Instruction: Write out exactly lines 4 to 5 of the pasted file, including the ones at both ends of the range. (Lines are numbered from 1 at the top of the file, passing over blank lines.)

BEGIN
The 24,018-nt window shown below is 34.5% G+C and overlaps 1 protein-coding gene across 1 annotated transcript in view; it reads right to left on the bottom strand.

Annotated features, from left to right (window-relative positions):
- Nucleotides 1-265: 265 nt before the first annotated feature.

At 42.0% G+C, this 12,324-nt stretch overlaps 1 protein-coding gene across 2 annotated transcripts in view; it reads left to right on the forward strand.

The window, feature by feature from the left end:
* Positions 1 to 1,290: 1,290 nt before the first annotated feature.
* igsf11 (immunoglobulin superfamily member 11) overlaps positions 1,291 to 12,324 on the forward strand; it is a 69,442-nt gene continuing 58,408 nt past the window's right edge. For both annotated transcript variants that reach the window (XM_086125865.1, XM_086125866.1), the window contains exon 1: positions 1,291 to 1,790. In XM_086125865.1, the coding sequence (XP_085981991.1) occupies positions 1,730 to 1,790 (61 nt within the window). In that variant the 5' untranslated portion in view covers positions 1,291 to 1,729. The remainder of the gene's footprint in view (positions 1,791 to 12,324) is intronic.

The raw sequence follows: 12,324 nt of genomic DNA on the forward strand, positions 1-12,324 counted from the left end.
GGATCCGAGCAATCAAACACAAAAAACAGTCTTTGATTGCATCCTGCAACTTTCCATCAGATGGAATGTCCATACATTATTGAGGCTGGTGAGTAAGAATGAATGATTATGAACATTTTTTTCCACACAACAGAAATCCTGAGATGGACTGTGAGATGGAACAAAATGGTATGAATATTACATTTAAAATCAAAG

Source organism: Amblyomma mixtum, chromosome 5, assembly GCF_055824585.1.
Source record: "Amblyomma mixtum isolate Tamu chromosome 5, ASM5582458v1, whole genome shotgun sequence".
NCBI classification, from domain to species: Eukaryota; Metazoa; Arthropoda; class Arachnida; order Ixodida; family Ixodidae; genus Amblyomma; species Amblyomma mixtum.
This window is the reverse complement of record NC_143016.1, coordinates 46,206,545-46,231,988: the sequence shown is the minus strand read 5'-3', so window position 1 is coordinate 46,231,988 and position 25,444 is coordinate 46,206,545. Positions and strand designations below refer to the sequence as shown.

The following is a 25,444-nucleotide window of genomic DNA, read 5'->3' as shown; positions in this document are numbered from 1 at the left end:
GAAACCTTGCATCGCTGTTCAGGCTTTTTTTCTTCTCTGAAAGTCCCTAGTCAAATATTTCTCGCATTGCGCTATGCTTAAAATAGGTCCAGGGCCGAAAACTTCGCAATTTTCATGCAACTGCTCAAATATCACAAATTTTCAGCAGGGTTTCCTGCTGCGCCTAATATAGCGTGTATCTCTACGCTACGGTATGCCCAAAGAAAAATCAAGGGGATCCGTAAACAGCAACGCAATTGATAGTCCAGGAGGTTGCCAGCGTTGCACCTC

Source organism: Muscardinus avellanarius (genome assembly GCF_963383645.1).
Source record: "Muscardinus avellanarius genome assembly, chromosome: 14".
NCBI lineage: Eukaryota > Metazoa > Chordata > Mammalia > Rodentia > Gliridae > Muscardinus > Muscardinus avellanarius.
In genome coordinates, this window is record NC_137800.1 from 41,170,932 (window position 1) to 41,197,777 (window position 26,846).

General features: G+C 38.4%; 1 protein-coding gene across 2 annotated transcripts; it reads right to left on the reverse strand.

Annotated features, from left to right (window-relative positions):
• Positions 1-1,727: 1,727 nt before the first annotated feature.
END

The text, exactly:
At 42.0% G+C, this 12,324-nt stretch overlaps 1 protein-coding gene across 2 annotated transcripts in view; it reads left to right on the forward strand.

The window, feature by feature from the left end: